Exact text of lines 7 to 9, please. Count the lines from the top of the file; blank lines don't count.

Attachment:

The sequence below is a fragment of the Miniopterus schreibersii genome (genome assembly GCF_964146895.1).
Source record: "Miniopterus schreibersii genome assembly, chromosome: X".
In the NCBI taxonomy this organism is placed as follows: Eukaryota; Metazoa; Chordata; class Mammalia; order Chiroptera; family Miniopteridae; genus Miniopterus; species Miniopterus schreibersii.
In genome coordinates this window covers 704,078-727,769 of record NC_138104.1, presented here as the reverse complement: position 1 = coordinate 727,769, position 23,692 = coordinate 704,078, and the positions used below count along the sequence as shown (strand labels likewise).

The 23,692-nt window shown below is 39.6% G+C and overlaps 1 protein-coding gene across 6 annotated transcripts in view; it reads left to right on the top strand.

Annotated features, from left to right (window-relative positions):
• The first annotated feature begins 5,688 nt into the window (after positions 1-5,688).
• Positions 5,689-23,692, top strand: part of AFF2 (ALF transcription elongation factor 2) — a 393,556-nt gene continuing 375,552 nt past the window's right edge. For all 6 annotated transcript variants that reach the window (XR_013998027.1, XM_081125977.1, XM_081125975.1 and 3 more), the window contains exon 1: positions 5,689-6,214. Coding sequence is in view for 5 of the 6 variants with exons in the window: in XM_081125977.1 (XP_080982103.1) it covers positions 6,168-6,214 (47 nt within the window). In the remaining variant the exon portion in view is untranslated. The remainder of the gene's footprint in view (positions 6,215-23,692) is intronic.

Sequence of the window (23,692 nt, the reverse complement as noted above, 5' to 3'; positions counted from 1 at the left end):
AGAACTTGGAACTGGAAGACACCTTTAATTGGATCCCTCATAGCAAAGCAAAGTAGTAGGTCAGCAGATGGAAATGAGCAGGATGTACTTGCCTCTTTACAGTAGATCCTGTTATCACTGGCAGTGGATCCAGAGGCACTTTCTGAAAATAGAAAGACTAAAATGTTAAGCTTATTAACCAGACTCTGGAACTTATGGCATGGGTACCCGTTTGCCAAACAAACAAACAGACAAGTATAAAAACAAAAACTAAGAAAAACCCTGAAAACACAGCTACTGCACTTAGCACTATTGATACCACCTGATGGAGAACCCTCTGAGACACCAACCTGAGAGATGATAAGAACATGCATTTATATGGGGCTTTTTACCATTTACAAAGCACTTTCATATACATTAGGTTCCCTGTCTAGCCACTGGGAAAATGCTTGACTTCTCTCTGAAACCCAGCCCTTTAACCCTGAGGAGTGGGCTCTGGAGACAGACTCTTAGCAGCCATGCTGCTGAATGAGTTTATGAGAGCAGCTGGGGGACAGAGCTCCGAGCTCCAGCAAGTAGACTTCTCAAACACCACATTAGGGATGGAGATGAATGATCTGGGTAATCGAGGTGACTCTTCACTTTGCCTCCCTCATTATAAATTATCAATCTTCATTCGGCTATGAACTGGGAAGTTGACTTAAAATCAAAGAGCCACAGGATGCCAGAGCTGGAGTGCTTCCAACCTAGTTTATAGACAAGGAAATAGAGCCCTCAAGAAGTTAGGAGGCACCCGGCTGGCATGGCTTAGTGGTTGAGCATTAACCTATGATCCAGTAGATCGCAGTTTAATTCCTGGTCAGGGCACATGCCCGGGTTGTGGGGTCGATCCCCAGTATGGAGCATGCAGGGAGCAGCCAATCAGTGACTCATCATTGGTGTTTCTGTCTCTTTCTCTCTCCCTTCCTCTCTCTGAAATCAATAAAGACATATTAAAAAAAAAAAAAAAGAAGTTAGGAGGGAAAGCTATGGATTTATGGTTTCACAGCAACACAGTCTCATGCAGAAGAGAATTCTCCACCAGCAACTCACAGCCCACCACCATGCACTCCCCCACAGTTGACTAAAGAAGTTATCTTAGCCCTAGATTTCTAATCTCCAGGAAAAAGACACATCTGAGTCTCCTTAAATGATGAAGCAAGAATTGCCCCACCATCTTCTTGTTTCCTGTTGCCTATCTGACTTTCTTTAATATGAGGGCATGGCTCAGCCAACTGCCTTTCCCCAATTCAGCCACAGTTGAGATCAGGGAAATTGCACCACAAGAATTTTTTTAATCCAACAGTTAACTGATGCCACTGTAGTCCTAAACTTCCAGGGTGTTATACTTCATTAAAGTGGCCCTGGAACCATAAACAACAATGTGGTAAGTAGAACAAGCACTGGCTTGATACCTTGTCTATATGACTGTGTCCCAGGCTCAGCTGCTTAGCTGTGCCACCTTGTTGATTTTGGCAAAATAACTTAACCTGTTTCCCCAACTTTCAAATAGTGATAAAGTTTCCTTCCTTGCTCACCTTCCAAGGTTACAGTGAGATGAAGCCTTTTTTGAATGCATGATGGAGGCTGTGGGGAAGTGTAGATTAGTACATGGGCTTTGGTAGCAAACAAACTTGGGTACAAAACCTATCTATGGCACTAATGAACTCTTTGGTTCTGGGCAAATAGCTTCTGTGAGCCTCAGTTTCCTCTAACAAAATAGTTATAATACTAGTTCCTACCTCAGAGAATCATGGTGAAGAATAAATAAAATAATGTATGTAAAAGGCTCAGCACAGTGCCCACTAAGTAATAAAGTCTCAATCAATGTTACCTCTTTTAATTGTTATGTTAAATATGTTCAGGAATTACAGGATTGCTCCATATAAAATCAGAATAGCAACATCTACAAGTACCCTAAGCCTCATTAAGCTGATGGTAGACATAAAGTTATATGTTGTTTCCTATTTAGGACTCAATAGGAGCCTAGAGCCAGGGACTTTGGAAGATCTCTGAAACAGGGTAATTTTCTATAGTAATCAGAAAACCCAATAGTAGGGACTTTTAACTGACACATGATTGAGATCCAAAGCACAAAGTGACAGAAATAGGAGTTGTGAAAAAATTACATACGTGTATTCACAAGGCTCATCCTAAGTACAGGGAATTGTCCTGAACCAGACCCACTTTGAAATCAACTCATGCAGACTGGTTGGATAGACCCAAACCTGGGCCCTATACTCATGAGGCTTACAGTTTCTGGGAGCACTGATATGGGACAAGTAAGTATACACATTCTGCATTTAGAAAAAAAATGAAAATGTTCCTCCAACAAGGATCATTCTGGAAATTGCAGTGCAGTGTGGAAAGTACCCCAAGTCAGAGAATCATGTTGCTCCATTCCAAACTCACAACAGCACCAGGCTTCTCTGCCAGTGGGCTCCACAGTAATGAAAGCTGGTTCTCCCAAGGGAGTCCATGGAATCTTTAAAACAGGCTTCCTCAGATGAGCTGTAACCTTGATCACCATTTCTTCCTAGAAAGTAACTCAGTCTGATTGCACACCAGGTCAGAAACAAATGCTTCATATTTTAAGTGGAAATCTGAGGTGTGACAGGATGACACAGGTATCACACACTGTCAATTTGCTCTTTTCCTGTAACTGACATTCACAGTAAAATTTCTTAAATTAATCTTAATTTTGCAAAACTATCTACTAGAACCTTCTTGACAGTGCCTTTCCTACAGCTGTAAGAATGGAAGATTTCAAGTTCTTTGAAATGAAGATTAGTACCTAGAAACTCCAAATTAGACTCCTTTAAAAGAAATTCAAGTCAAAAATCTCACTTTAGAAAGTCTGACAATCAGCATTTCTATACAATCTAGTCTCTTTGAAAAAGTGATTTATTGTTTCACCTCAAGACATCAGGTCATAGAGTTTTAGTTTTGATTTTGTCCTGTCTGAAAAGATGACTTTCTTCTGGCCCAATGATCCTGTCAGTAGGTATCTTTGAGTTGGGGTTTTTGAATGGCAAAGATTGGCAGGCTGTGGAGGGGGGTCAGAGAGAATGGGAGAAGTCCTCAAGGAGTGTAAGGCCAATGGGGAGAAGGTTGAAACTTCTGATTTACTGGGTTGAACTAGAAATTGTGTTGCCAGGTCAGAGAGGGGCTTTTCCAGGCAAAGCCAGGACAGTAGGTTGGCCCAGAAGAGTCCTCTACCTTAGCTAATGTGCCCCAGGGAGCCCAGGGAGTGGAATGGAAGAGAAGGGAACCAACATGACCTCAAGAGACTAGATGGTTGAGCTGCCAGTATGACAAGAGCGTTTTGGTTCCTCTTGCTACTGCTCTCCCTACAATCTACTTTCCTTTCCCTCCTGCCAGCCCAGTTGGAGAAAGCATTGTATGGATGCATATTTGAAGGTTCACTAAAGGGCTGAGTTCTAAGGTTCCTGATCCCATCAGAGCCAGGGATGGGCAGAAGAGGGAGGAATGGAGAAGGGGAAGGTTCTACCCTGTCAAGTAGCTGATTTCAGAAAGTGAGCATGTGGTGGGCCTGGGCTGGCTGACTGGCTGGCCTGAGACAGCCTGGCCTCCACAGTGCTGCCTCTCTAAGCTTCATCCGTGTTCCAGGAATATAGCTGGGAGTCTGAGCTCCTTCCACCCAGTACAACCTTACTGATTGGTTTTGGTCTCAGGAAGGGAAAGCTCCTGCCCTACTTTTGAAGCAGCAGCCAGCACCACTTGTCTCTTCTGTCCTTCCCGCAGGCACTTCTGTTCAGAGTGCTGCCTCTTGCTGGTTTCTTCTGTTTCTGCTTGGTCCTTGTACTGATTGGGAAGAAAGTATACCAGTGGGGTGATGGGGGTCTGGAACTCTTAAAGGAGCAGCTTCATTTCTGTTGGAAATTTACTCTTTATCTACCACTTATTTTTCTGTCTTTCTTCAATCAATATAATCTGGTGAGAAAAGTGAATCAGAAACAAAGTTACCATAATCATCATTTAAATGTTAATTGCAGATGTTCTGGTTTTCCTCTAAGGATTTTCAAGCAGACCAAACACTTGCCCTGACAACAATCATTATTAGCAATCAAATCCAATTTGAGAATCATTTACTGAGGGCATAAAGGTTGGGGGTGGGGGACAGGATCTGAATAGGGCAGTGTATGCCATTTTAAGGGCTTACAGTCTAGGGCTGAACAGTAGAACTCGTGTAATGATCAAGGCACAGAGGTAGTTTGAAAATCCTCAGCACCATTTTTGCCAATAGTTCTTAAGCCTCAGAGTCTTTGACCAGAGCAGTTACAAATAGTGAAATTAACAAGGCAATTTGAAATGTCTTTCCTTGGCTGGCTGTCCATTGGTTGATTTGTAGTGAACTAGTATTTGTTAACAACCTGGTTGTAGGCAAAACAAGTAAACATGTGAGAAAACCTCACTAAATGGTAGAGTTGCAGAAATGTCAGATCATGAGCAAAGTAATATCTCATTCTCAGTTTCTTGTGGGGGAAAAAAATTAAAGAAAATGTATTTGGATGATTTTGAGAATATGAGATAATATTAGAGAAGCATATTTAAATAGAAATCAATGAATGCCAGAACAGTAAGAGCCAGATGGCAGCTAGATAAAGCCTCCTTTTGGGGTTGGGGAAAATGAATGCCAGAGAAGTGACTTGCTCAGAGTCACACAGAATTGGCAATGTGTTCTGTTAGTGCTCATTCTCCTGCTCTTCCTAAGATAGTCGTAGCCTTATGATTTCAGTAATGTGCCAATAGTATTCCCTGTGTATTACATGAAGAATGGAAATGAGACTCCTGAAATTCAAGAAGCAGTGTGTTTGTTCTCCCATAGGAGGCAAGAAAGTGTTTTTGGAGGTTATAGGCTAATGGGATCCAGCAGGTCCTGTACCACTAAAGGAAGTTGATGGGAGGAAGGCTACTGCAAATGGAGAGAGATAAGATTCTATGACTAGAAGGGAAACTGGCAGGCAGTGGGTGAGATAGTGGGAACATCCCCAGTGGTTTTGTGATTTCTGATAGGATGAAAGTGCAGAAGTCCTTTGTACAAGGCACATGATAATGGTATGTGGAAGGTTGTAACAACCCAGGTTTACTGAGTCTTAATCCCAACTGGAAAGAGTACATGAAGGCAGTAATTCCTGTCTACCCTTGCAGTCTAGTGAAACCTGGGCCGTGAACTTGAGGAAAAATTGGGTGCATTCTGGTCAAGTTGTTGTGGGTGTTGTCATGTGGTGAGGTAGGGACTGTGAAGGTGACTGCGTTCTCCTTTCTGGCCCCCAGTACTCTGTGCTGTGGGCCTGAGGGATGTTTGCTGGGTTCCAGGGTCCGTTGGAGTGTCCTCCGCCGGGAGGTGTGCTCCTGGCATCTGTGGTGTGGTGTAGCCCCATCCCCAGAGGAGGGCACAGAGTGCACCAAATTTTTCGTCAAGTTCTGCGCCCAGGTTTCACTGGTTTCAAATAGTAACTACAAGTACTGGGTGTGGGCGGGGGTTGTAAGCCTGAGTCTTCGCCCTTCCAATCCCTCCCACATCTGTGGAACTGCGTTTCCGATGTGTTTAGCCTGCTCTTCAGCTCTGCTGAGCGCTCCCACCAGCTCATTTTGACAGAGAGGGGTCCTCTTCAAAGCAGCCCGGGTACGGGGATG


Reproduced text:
• The first annotated feature begins 5,688 nt into the window (after positions 1-5,688).
• Positions 5,689-23,692, top strand: part of AFF2 (ALF transcription elongation factor 2) — a 393,556-nt gene continuing 375,552 nt past the window's right edge. For all 6 annotated transcript variants that reach the window (XR_013998027.1, XM_081125977.1, XM_081125975.1 and 3 more), the window contains exon 1: positions 5,689-6,214. Coding sequence is in view for 5 of the 6 variants with exons in the window: in XM_081125977.1 (XP_080982103.1) it covers positions 6,168-6,214 (47 nt within the window). In the remaining variant the exon portion in view is untranslated. The remainder of the gene's footprint in view (positions 6,215-23,692) is intronic.

Sequence of the window (23,692 nt, the reverse complement as noted above, 5' to 3'; positions counted from 1 at the left end):